[ dep-ri-keyt ]
/ ˈdɛp rɪˌkeɪt /
verb (used with object), dep·re·cat·ed, dep·re·cat·ing.
to express earnest disapproval of.
to urge reasons against; protest against (a scheme, purpose, etc.).
to depreciate; belittle.
Archaic. to pray for deliverance from.
Origin of deprecate
dep·re·cat·ing·ly, adverbdep·re·ca·tion, noundep·re·ca·tor, nounhalf-dep·re·cat·ing, adjective
half-dep·re·cat·ing·ly, adverbnon·dep·re·cat·ing, adjectivenon·dep·re·cat·ing·ly, adverbun·dep·re·cat·ed, adjectiveun·dep·re·cat·ing, adjectiveun·dep·re·cat·ing·ly, adverb
Can be confuseddeprecate depreciate (see usage note at the current entry)
1. See decry.
An early and still the most current sense of deprecate is “to express disapproval of.” In a sense development still occasionally criticized by a few, deprecate has come to be synonymous with the similar but etymologically unrelated word depreciate in the sense “belittle”: The author modestly deprecated the importance of his work. In compounds with self-, deprecate has almost totally replaced depreciate in modern usage: Her self-deprecating account of her career both amused and charmed the audience.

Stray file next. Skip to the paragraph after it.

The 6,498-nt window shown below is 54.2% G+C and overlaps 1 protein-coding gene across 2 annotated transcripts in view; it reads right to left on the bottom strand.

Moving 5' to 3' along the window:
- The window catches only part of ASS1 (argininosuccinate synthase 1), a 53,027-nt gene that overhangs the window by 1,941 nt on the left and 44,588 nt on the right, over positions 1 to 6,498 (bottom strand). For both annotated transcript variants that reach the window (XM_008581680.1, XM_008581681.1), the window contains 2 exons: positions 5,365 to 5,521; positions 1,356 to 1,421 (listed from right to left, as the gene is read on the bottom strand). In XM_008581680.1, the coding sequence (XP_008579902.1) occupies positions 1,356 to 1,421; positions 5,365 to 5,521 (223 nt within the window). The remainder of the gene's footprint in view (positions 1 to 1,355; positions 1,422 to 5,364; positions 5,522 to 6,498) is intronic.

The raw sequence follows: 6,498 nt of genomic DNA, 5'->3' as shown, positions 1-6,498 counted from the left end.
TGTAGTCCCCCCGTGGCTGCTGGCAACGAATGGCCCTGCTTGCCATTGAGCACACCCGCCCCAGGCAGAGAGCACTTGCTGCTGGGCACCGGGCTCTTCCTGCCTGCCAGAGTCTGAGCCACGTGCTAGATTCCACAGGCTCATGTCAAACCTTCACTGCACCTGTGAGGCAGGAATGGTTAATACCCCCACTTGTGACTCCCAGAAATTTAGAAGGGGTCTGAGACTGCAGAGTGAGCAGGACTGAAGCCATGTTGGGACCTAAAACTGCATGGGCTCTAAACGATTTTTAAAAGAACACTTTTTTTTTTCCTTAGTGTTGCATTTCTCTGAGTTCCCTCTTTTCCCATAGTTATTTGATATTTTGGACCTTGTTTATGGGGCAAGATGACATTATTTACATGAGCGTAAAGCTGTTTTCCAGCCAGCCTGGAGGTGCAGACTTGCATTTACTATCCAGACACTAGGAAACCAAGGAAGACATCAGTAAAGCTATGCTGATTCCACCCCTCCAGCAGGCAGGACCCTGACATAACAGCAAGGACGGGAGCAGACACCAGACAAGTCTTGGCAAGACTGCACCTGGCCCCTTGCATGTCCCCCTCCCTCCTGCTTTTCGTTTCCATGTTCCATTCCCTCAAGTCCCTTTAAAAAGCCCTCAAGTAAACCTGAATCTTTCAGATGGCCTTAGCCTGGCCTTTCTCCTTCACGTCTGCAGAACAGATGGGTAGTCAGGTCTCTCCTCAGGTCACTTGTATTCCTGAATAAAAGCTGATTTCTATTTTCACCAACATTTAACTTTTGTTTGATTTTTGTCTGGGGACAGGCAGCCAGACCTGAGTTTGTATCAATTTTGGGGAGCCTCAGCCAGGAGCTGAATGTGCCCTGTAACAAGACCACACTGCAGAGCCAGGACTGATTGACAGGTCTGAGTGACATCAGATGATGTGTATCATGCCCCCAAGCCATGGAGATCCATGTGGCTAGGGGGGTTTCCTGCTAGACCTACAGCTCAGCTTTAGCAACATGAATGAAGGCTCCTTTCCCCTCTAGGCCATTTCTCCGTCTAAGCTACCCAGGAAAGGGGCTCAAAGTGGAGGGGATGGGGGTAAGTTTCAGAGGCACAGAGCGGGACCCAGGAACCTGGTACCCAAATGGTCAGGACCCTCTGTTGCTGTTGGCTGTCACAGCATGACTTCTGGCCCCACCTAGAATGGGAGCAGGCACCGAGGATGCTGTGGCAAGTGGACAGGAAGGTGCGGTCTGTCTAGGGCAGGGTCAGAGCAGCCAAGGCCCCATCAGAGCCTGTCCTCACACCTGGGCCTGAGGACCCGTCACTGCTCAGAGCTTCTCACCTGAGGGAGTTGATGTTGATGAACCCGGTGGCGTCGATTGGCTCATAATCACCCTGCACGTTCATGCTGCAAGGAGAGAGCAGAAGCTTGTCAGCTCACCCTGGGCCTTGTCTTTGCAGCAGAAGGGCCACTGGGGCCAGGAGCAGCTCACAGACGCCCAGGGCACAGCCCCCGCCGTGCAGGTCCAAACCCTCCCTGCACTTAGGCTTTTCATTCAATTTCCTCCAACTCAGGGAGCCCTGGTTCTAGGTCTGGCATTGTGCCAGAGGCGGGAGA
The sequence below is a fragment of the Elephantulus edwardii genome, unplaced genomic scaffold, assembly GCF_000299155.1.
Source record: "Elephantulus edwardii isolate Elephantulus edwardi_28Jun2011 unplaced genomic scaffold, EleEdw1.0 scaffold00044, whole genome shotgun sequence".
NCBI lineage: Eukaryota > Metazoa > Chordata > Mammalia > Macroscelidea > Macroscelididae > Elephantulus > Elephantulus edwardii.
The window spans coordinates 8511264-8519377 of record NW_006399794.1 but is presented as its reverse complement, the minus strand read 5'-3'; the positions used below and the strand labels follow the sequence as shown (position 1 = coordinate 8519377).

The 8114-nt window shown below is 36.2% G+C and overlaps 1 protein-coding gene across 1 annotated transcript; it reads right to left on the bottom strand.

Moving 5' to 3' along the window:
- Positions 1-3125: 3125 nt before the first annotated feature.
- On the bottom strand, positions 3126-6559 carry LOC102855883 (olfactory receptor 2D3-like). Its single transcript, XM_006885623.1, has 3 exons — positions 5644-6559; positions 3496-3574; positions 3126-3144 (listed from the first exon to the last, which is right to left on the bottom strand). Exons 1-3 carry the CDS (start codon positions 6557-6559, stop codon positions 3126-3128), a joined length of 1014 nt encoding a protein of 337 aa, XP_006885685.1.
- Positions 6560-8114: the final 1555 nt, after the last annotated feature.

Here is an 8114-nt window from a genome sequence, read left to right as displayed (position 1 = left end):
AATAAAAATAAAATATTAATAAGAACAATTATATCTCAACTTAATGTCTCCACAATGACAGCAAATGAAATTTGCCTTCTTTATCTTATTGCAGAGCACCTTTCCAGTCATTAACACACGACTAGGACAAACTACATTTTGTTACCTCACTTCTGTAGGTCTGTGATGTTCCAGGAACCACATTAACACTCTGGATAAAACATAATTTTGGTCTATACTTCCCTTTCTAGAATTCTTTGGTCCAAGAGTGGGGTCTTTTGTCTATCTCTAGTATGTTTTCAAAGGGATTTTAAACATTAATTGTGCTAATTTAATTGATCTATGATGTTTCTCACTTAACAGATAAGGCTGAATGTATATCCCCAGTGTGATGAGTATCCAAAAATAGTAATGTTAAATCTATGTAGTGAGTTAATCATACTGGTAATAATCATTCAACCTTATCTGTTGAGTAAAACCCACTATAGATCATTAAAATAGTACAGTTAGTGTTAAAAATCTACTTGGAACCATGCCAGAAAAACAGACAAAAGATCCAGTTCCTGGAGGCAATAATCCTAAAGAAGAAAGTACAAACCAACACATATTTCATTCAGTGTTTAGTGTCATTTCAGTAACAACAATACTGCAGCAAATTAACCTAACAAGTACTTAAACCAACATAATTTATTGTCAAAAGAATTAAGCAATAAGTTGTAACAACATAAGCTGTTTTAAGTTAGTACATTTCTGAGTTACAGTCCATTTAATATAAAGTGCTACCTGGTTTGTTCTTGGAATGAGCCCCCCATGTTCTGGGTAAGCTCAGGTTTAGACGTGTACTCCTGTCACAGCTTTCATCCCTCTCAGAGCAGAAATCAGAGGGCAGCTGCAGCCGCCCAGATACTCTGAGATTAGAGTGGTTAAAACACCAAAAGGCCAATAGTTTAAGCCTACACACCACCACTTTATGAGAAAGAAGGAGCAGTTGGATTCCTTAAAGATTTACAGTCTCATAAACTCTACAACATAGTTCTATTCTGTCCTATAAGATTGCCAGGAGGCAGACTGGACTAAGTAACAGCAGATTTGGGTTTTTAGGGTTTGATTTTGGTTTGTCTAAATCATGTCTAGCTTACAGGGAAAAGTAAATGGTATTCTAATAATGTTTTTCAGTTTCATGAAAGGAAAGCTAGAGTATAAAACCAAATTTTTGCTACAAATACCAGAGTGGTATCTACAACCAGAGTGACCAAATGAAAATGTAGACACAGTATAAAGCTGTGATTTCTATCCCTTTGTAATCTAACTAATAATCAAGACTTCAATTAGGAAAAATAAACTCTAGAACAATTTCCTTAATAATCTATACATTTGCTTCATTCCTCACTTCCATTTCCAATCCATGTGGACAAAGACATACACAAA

Dictionary.com Unabridged Based on the Random House Unabridged Dictionary, © Random House, Inc. 2019
British Dictionary definitions for deprecator
/ (ˈdɛprɪˌkeɪt) /
to express disapproval of; protest against
to depreciate (a person, someone's character, etc); belittle
archaic to try to ward off by prayer
deprecating, adjectivedeprecatingly, adverbdeprecation, noundeprecative, adjective
deprecatively, adverbdeprecator, noun
Word Origin for deprecate
C17: from Latin dēprecārī to avert, ward off by entreaty, from de- + precārī to pray
Avoid confusion with depreciate
Collins English Dictionary - Complete & Unabridged 2012 Digital Edition © William Collins Sons & Co. Ltd. 1979, 1986 © HarperCollins Publishers 1998, 2000, 2003, 2005, 2006, 2007, 2009, 2012